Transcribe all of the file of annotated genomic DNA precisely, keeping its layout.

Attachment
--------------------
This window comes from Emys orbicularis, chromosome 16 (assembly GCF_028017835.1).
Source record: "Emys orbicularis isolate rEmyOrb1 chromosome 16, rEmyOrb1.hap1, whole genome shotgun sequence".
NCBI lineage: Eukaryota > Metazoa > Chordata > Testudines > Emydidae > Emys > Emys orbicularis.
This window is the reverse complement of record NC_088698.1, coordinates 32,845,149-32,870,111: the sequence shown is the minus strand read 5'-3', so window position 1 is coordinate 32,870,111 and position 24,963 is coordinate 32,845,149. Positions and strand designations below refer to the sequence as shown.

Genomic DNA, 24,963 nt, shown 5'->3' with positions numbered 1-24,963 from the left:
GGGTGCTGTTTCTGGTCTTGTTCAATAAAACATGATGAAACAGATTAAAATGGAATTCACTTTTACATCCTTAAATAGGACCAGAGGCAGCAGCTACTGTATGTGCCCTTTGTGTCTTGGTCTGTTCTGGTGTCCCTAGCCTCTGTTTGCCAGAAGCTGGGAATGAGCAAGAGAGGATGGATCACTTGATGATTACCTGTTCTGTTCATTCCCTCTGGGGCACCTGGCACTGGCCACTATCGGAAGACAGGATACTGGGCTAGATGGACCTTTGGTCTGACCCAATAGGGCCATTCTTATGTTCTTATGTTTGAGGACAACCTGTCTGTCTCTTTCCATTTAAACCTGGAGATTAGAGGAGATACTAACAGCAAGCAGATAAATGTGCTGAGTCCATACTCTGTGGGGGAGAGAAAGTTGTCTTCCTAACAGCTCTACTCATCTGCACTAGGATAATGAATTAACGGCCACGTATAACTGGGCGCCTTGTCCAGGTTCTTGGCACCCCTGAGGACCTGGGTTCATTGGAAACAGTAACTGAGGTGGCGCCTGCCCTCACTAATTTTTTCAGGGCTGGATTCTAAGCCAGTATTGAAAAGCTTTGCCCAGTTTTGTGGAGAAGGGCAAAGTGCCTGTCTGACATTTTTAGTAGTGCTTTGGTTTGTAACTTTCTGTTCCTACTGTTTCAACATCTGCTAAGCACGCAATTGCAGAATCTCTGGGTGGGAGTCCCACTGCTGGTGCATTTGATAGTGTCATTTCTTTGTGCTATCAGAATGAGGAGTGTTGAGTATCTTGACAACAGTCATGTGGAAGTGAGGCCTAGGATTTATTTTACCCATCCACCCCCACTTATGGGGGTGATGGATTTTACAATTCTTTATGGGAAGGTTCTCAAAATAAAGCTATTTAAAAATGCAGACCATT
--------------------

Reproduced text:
This window comes from Emys orbicularis, chromosome 16 (assembly GCF_028017835.1).
Source record: "Emys orbicularis isolate rEmyOrb1 chromosome 16, rEmyOrb1.hap1, whole genome shotgun sequence".
NCBI lineage: Eukaryota > Metazoa > Chordata > Testudines > Emydidae > Emys > Emys orbicularis.
This window is the reverse complement of record NC_088698.1, coordinates 32,845,149-32,870,111: the sequence shown is the minus strand read 5'-3', so window position 1 is coordinate 32,870,111 and position 24,963 is coordinate 32,845,149. Positions and strand designations below refer to the sequence as shown.

Genomic DNA, 24,963 nt, shown 5'->3' with positions numbered 1-24,963 from the left:
GGGTGCTGTTTCTGGTCTTGTTCAATAAAACATGATGAAACAGATTAAAATGGAATTCACTTTTACATCCTTAAATAGGACCAGAGGCAGCAGCTACTGTATGTGCCCTTTGTGTCTTGGTCTGTTCTGGTGTCCCTAGCCTCTGTTTGCCAGAAGCTGGGAATGAGCAAGAGAGGATGGATCACTTGATGATTACCTGTTCTGTTCATTCCCTCTGGGGCACCTGGCACTGGCCACTATCGGAAGACAGGATACTGGGCTAGATGGACCTTTGGTCTGACCCAATAGGGCCATTCTTATGTTCTTATGTTTGAGGACAACCTGTCTGTCTCTTTCCATTTAAACCTGGAGATTAGAGGAGATACTAACAGCAAGCAGATAAATGTGCTGAGTCCATACTCTGTGGGGGAGAGAAAGTTGTCTTCCTAACAGCTCTACTCATCTGCACTAGGATAATGAATTAACGGCCACGTATAACTGGGCGCCTTGTCCAGGTTCTTGGCACCCCTGAGGACCTGGGTTCATTGGAAACAGTAACTGAGGTGGCGCCTGCCCTCACTAATTTTTTCAGGGCTGGATTCTAAGCCAGTATTGAAAAGCTTTGCCCAGTTTTGTGGAGAAGGGCAAAGTGCCTGTCTGACATTTTTAGTAGTGCTTTGGTTTGTAACTTTCTGTTCCTACTGTTTCAACATCTGCTAAGCACGCAATTGCAGAATCTCTGGGTGGGAGTCCCACTGCTGGTGCATTTGATAGTGTCATTTCTTTGTGCTATCAGAATGAGGAGTGTTGAGTATCTTGACAACAGTCATGTGGAAGTGAGGCCTAGGATTTATTTTACCCATCCACCCCCACTTATGGGGGTGATGGATTTTACAATTCTTTATGGGAAGGTTCTCAAAATAAAGCTATTTAAAAATGCAGACCATT